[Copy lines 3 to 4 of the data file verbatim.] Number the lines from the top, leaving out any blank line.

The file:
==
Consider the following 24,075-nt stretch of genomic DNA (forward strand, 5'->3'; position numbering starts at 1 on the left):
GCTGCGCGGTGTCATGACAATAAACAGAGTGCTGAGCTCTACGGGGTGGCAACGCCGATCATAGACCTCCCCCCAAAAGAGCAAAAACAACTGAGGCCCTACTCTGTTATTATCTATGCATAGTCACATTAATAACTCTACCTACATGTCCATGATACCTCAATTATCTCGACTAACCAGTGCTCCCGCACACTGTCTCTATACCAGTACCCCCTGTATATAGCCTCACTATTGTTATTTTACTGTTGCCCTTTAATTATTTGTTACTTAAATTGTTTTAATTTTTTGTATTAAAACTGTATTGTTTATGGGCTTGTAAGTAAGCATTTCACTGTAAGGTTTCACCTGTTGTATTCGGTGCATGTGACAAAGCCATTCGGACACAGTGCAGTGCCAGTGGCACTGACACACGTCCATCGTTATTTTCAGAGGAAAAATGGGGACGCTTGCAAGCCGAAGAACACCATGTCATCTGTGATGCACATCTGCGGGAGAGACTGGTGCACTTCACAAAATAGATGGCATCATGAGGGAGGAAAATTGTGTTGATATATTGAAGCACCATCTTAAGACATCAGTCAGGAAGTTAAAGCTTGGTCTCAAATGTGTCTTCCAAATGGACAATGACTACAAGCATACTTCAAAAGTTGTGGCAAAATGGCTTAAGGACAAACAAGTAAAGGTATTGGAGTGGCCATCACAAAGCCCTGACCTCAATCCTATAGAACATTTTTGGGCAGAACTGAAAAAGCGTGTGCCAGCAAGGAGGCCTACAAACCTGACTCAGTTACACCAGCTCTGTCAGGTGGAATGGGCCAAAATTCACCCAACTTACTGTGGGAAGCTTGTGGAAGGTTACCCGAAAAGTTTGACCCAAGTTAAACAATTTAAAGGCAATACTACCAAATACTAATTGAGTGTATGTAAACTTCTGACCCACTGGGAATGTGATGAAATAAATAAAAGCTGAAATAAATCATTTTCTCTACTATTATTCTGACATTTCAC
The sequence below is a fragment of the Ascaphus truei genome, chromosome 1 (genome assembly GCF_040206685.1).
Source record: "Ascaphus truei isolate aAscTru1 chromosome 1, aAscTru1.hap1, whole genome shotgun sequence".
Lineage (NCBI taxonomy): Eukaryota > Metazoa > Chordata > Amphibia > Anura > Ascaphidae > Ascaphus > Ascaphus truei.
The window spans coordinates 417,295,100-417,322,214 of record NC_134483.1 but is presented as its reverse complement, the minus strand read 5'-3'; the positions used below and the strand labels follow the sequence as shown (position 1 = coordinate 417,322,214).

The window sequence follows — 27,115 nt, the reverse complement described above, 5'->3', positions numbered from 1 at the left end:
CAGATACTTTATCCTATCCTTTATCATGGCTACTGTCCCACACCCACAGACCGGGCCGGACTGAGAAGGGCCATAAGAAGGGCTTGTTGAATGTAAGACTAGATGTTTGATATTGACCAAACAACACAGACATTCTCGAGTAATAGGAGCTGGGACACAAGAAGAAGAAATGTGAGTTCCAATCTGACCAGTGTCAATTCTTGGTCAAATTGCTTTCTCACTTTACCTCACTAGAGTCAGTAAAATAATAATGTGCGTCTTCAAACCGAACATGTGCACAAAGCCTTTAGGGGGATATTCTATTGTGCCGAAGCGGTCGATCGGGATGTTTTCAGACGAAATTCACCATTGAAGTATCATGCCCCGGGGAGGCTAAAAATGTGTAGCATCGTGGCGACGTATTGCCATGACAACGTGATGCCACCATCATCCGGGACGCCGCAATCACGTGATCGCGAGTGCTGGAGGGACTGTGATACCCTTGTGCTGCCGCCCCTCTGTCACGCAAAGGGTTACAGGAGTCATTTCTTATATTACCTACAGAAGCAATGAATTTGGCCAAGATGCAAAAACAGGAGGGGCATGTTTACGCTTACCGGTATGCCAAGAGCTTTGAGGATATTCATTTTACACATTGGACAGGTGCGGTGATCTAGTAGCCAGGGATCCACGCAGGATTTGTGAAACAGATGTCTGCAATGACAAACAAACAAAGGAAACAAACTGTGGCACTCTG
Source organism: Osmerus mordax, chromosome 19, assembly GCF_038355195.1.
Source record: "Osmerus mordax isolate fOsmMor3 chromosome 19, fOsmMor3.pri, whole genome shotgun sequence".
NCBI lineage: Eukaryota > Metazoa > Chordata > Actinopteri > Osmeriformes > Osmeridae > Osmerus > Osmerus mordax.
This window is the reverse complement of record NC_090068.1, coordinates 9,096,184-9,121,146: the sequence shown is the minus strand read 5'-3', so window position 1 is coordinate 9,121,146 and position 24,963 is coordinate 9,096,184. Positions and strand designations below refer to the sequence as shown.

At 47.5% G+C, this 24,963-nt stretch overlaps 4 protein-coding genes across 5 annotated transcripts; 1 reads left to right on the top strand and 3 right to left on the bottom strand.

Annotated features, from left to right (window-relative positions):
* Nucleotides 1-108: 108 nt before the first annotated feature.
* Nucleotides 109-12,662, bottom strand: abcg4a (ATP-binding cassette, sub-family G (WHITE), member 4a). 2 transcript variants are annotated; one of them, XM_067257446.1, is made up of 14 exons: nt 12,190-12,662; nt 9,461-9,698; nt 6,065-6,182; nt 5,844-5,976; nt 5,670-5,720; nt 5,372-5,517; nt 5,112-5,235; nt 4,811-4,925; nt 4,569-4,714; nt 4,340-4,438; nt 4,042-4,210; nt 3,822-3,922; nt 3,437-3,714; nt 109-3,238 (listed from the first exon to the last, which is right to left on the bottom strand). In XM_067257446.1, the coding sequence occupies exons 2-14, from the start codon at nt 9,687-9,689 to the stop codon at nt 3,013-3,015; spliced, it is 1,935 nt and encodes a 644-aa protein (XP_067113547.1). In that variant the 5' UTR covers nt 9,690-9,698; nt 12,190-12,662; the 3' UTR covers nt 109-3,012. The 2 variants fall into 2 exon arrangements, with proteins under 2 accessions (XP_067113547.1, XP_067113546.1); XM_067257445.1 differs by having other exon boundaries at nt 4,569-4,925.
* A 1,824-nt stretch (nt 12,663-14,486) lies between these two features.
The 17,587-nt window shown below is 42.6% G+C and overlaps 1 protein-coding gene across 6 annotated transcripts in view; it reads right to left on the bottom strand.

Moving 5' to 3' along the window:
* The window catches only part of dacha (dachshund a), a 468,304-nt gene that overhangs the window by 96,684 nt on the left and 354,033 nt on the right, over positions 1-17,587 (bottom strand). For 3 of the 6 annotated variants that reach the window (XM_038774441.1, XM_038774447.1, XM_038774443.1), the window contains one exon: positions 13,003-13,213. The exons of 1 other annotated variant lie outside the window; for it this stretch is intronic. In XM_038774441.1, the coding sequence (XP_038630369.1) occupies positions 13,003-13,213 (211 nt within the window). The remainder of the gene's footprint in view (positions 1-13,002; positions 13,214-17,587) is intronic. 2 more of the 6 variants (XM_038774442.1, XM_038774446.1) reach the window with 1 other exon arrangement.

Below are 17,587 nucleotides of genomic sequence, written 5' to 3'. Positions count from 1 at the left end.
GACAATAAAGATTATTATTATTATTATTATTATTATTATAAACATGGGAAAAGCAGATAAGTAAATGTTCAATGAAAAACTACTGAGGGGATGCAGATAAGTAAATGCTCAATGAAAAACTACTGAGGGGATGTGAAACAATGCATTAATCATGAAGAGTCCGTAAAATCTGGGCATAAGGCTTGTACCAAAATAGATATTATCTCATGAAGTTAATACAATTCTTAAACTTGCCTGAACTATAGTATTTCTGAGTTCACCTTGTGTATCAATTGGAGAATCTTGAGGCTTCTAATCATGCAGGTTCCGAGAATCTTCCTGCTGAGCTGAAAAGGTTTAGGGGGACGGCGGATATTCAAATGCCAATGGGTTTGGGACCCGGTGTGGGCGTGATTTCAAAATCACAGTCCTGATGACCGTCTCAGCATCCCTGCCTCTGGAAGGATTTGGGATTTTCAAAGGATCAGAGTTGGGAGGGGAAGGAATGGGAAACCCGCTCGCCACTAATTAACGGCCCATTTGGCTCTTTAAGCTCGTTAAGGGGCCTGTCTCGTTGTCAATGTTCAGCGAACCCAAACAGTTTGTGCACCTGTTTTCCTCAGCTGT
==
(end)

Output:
The sequence below is a fragment of the Ascaphus truei genome, chromosome 1 (genome assembly GCF_040206685.1).
Source record: "Ascaphus truei isolate aAscTru1 chromosome 1, aAscTru1.hap1, whole genome shotgun sequence".